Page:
The International Federation of Robotics reports that global sales of industrial robots decreased by 4% in 2012 over 2011. Electrical/electronics manufacturing took the biggest hit: it was down by 13%. Compared to the crash a few years ago this is still good news for the industry, and most manufacturing sectors rose slightly.
(Source: International Federation of Robotics)
Thanks Ann for such an interesting post the figures are really eye capturing I totally agree that the demand for robots have never been constant it varries from time to time or era to era in other words we can say it is cyclic.
It is indeed very interesting change of trends. Few days back i was reading this article about Toyota's future manufacturing plans, and they are looking to replace machines with humans. I was very intrigued by this idea, as mostly the trend is other way around. Anyhow, if you look at the statistics of annual shipments from 1994 - 2013, you will see that there was never an ever-increasing trend in the robots. There are always ups and downs in the sales of robots, and as the technology grows in the coming years, the demands will undoubtedly rise.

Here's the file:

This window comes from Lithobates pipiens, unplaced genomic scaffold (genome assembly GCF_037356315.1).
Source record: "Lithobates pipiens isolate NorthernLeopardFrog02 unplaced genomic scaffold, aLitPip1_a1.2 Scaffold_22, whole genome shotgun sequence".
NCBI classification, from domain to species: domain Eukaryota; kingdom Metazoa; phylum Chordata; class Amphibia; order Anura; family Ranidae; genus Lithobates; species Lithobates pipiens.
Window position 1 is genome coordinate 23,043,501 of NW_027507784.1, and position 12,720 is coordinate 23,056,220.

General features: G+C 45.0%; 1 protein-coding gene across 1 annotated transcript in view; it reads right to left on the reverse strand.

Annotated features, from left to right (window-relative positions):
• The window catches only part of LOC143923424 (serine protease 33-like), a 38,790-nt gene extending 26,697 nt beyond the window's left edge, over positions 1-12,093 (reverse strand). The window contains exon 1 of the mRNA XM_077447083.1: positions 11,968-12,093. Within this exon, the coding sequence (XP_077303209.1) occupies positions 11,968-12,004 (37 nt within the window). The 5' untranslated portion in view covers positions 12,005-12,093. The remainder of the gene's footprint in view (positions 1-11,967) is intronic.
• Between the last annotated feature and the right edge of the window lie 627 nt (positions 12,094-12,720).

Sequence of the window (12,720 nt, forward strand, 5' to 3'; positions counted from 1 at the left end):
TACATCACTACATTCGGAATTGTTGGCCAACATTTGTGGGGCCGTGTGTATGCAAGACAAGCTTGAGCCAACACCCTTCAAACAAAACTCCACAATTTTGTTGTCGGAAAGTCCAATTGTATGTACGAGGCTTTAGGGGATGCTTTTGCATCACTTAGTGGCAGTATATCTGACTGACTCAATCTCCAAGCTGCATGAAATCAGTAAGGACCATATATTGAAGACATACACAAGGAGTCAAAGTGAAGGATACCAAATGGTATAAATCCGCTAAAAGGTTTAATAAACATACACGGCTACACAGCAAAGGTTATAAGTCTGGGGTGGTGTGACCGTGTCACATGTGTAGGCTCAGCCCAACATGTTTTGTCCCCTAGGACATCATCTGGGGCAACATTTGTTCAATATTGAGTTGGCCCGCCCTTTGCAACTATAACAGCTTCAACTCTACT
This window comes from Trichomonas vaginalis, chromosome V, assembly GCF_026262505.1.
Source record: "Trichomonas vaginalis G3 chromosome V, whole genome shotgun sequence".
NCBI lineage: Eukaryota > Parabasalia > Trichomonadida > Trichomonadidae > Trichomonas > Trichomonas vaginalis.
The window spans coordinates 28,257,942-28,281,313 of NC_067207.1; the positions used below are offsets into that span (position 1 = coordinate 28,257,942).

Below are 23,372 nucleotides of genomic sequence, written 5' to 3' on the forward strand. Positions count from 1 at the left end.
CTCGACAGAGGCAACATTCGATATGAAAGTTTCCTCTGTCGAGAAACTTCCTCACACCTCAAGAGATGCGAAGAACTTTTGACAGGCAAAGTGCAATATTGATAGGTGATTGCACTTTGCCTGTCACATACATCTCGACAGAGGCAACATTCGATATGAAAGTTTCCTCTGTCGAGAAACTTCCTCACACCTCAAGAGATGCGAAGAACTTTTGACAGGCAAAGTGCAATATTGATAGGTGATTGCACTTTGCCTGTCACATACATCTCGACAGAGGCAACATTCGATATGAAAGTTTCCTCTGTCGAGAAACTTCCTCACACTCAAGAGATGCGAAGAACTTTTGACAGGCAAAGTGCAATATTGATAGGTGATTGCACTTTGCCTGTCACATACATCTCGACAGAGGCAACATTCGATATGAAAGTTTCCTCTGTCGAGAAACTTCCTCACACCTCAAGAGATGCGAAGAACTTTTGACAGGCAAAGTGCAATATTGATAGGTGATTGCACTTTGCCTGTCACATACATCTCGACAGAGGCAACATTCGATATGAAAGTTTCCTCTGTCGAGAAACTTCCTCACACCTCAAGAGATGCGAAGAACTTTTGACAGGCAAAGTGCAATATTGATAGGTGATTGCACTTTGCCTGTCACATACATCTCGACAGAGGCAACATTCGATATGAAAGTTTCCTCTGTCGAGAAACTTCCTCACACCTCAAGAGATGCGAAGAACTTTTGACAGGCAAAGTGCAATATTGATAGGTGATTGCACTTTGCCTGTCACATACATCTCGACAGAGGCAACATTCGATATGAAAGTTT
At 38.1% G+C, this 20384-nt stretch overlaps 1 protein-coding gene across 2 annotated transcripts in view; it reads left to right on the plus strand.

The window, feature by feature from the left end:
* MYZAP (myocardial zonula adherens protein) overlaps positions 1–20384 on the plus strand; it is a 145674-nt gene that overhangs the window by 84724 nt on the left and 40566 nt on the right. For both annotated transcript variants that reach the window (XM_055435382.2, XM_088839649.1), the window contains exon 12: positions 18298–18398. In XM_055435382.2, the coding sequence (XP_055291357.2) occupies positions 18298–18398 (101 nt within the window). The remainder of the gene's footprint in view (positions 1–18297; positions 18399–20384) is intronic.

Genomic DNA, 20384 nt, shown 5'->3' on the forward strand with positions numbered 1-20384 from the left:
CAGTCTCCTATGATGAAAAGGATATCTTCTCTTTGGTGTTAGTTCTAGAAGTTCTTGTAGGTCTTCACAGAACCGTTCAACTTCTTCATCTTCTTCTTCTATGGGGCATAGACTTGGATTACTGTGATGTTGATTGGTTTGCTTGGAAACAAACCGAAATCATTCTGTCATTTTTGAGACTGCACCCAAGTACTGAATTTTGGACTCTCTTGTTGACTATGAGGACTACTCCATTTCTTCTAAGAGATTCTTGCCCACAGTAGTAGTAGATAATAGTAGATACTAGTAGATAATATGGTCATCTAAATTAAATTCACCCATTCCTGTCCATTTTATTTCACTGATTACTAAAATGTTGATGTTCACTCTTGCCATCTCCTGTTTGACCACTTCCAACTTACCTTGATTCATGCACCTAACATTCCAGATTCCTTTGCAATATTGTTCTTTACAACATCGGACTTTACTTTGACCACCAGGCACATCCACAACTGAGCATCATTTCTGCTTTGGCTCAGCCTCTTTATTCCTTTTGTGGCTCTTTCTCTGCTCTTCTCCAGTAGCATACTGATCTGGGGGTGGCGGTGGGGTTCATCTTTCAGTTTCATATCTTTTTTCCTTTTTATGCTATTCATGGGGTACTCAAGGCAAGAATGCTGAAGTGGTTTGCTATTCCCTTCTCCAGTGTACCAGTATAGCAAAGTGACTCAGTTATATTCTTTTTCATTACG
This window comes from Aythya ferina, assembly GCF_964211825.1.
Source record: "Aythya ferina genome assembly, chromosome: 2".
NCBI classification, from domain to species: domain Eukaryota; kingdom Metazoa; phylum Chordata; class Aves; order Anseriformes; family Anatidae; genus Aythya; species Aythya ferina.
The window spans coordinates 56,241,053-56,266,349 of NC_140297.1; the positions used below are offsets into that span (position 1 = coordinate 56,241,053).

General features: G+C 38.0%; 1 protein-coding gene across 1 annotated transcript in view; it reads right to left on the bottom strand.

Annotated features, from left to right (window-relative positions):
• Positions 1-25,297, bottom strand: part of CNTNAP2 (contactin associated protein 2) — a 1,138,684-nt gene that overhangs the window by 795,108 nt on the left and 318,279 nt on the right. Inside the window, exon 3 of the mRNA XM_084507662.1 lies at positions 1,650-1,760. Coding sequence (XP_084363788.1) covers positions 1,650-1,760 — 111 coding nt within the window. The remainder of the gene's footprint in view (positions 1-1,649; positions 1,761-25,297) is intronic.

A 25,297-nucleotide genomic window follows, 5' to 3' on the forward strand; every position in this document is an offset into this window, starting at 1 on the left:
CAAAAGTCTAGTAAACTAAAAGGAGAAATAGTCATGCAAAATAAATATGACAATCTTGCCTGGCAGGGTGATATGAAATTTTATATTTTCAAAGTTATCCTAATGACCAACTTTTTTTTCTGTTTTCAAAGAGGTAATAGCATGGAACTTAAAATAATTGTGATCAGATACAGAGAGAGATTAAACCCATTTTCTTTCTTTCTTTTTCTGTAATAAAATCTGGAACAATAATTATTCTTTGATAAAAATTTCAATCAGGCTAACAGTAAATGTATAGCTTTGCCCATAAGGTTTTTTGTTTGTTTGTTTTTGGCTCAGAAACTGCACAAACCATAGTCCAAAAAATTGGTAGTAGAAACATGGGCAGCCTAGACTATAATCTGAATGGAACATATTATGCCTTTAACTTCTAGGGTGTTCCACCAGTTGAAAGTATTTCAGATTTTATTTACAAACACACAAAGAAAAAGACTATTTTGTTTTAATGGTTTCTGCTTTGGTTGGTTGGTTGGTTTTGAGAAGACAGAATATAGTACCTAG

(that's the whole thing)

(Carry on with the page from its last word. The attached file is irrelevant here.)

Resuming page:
Liz, I agree that would make sense on the surface. But the demand is somewhat cyclic over periods longer than a year. It's dependent on manufacturing cycles and when things like car models change and tooling up/retooling for same also changes. In other words, demand, not available supply. We've all become used to the electronics demand/supply cycles, which are 1 year or less, but that's only one manufacturing sector--and the one that took the biggest hit.
How can automakers, aerospace contractors, and other OEMs get new metal alloys that are stronger, harder, and can survive ever higher temperatures? One way is to redesign their crystalline structures at the nanoscale and microscale.
Although a lot of the excitement about 3D printing and additive manufacturing surrounds its ability to make end-products and functional prototypes, some often ignored applications are the big improvements that can come by using it for tooling, jigs, and fixtures.
A fun and informative tour you can attend at the upcoming Design & Manufacturing Minneapolis, MD&M Minneapolis, and other events there, is the Materials Innovation Tour on Wednesday afternoon. I'll be leading it.
Focus on Fundamentals consists of 45-minute on-line classes that cover a host of technologies.
You learn without leaving the comfort of your desk. All classes are taught by subject-matter experts and all are archived.
So if you can't attend live, attend at your convenience.